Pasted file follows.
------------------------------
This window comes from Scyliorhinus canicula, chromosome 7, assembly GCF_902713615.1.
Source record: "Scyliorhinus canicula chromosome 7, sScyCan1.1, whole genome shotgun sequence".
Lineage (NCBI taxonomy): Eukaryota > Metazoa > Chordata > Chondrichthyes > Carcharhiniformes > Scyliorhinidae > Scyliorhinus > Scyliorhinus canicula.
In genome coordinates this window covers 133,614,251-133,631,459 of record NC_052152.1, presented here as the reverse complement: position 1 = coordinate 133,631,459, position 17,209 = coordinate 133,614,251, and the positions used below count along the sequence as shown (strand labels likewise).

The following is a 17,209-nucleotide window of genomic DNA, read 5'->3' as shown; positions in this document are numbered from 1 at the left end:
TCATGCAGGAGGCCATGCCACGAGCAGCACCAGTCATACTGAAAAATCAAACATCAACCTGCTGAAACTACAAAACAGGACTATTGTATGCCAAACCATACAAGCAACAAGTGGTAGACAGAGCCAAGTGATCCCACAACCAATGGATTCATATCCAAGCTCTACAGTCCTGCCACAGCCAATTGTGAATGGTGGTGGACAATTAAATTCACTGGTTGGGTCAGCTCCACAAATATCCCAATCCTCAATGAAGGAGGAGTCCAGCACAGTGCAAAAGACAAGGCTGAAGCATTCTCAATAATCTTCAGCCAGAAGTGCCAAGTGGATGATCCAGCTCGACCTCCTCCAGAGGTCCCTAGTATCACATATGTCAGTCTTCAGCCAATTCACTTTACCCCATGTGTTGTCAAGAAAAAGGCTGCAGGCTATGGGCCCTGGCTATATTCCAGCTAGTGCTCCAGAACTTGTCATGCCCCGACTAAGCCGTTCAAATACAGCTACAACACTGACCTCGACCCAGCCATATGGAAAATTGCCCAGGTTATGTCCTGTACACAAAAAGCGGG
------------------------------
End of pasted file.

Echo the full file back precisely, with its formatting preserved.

This window comes from Scyliorhinus canicula, chromosome 7, assembly GCF_902713615.1.
Source record: "Scyliorhinus canicula chromosome 7, sScyCan1.1, whole genome shotgun sequence".
Lineage (NCBI taxonomy): Eukaryota > Metazoa > Chordata > Chondrichthyes > Carcharhiniformes > Scyliorhinidae > Scyliorhinus > Scyliorhinus canicula.
In genome coordinates this window covers 133,614,251-133,631,459 of record NC_052152.1, presented here as the reverse complement: position 1 = coordinate 133,631,459, position 17,209 = coordinate 133,614,251, and the positions used below count along the sequence as shown (strand labels likewise).

The following is a 17,209-nucleotide window of genomic DNA, read 5'->3' as shown; positions in this document are numbered from 1 at the left end:
TCATGCAGGAGGCCATGCCACGAGCAGCACCAGTCATACTGAAAAATCAAACATCAACCTGCTGAAACTACAAAACAGGACTATTGTATGCCAAACCATACAAGCAACAAGTGGTAGACAGAGCCAAGTGATCCCACAACCAATGGATTCATATCCAAGCTCTACAGTCCTGCCACAGCCAATTGTGAATGGTGGTGGACAATTAAATTCACTGGTTGGGTCAGCTCCACAAATATCCCAATCCTCAATGAAGGAGGAGTCCAGCACAGTGCAAAAGACAAGGCTGAAGCATTCTCAATAATCTTCAGCCAGAAGTGCCAAGTGGATGATCCAGCTCGACCTCCTCCAGAGGTCCCTAGTATCACATATGTCAGTCTTCAGCCAATTCACTTTACCCCATGTGTTGTCAAGAAAAAGGCTGCAGGCTATGGGCCCTGGCTATATTCCAGCTAGTGCTCCAGAACTTGTCATGCCCCGACTAAGCCGTTCAAATACAGCTACAACACTGACCTCGACCCAGCCATATGGAAAATTGCCCAGGTTATGTCCTGTACACAAAAAGCGGG